What I Wish I Knew Before My First Sourdough: 7 Tips from 7 Experts - The Soul & Science of Sourdough

What I Wish I Knew Before My First Sourdough: 7 Tips from 7 Experts - The Soul & Science of Sourdough
From The Kitchn - November 13, 2017

I am still quite a novice when it comes to baking sourdough bread, but fortunately I have lots of friends and books to consult. Community goes hand and hand with bakingfrom the neighborhood ovens of our past and present to the wide world of home bakers the internet has brought together.

One of the best ways to learn about bread is to talk about it. So in that spirit, we went to the people who had something to say about baking their first loaf.Here's what seven pros wish they knew when they were just getting started.

Peter Reinhart, Author of Bread Revolution and Baking Instructor at Johnson & Wales University

There are dozens of ways to make a sourdough starter, even though many of the sources make it seem as if there is only one correct way. There are a lot of myths about the importance of grape skins, potato skins, onions, dairy, and such.

All of these actually work, but none of them are actually necessary. Flour and water is all you neednature and its wild organisms take care of the rest if you follow the steps.

See how: Learn how to make a sourdough starter from scratch

Rose Lawrence, Pastry Chef & Baker, Red Bread and Manuela DTLA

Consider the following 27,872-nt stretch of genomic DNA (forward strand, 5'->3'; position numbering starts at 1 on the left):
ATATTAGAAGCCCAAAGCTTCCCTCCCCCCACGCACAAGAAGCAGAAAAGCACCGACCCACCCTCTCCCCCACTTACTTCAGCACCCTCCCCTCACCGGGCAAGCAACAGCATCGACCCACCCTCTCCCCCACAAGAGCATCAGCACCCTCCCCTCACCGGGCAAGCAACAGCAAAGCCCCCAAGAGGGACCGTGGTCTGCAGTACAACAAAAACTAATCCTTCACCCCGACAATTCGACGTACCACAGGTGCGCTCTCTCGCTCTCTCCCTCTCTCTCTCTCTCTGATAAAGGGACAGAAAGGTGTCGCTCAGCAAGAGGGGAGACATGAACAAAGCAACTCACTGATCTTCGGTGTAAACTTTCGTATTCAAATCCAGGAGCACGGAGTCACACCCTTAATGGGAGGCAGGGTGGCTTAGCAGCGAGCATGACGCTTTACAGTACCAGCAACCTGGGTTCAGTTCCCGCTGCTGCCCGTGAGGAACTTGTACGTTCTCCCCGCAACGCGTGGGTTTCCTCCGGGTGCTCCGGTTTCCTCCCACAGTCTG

Here's what I tell my students at the beginning of each class: Sourdough wants to happen! Your imaginary friends are real. They are a beautiful ecology of bacteria that make delicious food. All you have to do is create the conditions for life: water, salt, grain, and enthusiasm. If you are sticky and covered in flour, you are doing everything right.

Sarah Owens, author, The Sourdough Cookbook and Toast and Jam

If you have never made a fermented culture before, the magic and mystery of the process can seem a little esoteric. Likewise, if you have never baked a loaf of bread, the chemistry and specific measurements can make it seem like there is little room for error. Although it is important to follow instructions for a recipe initially to master the craft of baking, there is an equal amount of intuition required to really hone your baking skills.

Sourdough allows a great amount of flexibility as long as you understand the fundamentals of fermentation and what it takes to keep a starter happy and active. This is where baking bread can really become playful and a direct representation of what works for you and your lifestyle.

Maurizio Leo, The Perfect Loaf

Looking back, the foremost thing I wish I had known before making my first sourdough is to be observant. Our sourdough starters (and later the dough itself) are essentially living, dynamic systems, and we should step back for a moment at each step of the process to assess things. How does the dough feel? How does it smell? Is the kitchen overly warm or cool?

We have an opportunity to adjust the process to what the dough requires that day. Baking bread can rarely be done exactly as outlined in a recipe. As home bakers we need to be observant of our sourdough starter and the dough to adjust the baking timetable and process to suit.

Richard Miscovich, Author of From the Wood Fired Oven and Baking Instructor at Johnson & Wales University

Andrew Whitley, Author of Bread Matters

Sharon Burns Leader, Co-Owner & Founder, Bread Alone Bakery


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